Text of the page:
My Math Forum  

Go Back   My Math Forum > Science Forums > Physics

Physics Physics Forum


Reply
 
LinkBack Thread Tools Display Modes
December 17th, 2016, 04:46 PM   #1
Senior Member
 
Joined: Jul 2016
From: USA

Posts: 102
Thanks: 13

Are Gravity Visualizations Accurate?



I am trying to understand how curvature in spacetime as depicted in many diagrams can cause a force that behaves like gravity. The curvature lines depicted in in this diagram to not follow the path the object would take under the influence of gravity. Just with your eyes, follow one of the curvature lines... An object would not follow that path under the force of gravity.

And the text books always just say that objects only follow the curvature path.. nothing more.. But like I said, if you follow those curvature lines, it does not behave like a force.

I could use some help understanding why these curvature lines would cause an object to follow the path that mimics an object under the influence of gravity.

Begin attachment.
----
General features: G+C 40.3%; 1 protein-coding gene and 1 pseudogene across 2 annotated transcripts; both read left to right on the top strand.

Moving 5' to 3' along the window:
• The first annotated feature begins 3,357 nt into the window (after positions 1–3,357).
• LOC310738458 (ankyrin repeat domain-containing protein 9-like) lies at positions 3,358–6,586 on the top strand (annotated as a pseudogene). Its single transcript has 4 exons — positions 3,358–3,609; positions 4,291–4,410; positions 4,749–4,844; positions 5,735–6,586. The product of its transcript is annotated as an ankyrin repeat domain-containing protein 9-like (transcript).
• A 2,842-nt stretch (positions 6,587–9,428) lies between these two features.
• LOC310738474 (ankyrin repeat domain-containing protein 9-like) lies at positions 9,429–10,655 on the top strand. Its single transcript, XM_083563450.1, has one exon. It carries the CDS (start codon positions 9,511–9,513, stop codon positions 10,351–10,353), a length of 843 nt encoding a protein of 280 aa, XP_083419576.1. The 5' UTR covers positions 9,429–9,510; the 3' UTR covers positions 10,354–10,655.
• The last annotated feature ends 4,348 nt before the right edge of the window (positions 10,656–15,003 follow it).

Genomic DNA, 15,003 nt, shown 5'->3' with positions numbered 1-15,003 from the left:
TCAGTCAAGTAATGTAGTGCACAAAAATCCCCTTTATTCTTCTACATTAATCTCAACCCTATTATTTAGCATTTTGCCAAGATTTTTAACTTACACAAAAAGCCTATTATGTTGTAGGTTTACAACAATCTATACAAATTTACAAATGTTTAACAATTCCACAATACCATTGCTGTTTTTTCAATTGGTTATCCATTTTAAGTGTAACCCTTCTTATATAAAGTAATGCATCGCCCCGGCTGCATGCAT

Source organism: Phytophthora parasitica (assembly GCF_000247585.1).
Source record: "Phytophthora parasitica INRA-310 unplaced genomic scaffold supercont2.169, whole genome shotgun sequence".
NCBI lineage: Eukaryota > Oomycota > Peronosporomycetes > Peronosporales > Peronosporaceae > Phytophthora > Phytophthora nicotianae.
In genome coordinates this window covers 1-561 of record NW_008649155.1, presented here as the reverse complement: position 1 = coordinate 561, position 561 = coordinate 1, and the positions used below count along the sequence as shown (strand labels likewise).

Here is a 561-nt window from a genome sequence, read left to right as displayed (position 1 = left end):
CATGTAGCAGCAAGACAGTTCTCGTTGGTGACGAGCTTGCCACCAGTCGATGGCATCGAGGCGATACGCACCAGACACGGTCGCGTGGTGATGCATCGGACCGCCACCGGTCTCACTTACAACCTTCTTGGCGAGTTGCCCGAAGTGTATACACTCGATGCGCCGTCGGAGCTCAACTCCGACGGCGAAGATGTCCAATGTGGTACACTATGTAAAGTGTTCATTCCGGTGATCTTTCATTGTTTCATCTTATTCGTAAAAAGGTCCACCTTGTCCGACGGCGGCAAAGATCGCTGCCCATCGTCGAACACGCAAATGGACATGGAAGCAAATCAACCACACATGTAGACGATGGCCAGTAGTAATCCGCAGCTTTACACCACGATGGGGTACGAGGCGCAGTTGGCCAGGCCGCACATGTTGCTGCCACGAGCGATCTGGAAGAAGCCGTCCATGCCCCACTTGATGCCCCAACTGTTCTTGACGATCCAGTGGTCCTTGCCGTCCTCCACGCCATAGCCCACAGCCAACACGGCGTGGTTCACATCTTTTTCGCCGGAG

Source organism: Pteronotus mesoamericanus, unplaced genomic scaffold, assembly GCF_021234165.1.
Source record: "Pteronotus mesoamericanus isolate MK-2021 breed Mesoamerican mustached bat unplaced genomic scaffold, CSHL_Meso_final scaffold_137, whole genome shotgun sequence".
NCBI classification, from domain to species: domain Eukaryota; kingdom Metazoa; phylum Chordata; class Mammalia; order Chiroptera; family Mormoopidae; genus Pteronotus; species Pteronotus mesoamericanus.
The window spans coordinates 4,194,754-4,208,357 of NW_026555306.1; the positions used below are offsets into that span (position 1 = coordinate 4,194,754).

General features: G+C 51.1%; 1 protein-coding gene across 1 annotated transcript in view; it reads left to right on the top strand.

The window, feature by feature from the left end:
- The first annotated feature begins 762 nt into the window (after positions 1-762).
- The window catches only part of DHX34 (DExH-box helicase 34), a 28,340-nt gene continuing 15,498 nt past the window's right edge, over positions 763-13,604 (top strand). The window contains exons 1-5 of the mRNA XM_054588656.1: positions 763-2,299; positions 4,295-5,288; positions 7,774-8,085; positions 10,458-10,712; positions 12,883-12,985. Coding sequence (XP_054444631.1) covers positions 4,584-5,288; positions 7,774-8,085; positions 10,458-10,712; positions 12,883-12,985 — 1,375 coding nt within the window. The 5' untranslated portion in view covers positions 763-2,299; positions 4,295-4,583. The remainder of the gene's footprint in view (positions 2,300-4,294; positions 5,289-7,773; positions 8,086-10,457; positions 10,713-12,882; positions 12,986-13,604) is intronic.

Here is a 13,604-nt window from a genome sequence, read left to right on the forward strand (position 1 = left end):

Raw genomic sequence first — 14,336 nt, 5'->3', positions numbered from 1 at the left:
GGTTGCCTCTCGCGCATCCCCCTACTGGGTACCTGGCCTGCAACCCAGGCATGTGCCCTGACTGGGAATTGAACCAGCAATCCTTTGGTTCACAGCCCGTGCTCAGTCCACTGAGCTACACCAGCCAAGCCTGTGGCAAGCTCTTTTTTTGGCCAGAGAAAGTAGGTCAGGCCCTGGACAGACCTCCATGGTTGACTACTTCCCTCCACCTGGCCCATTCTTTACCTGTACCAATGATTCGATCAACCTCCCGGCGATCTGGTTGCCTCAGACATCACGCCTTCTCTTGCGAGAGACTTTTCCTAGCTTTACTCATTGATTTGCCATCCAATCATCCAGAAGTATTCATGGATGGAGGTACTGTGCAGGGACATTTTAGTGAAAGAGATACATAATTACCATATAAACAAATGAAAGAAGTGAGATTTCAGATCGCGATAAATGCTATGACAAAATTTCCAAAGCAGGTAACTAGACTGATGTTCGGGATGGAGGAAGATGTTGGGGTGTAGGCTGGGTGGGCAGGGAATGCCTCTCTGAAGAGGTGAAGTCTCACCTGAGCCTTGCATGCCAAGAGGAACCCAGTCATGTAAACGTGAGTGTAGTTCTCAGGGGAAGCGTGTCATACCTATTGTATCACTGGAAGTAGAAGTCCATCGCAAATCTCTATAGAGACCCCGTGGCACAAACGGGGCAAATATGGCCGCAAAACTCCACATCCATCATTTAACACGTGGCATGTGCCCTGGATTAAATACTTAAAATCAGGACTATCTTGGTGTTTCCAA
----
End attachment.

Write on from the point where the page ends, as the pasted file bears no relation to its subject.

OR are these diagrams accurately portraying how warped space would look from 3 dimensions???
VisionaryLen is offline  
 
December 18th, 2016, 10:06 PM   #2
Member
 
AshBox's Avatar
 
Joined: Oct 2016
From: labenon

Posts: 33
Thanks: 4

To understand the idea, you need to understand the main concepts of how general relativity deals with gravity: matter/energy cause spacetime to become curved, and particles in free-fall (no non-gravitational forces acting on them) follow geodesic paths in curved spacetime, which for slower-than-light particles means paths that maximize the proper time relative to other nearby paths. If you haven't come across these ideas before, I recommend reading a good non-mathematical introduction to the concepts of general relativity written for a layman audience, like General Relativity from A to B.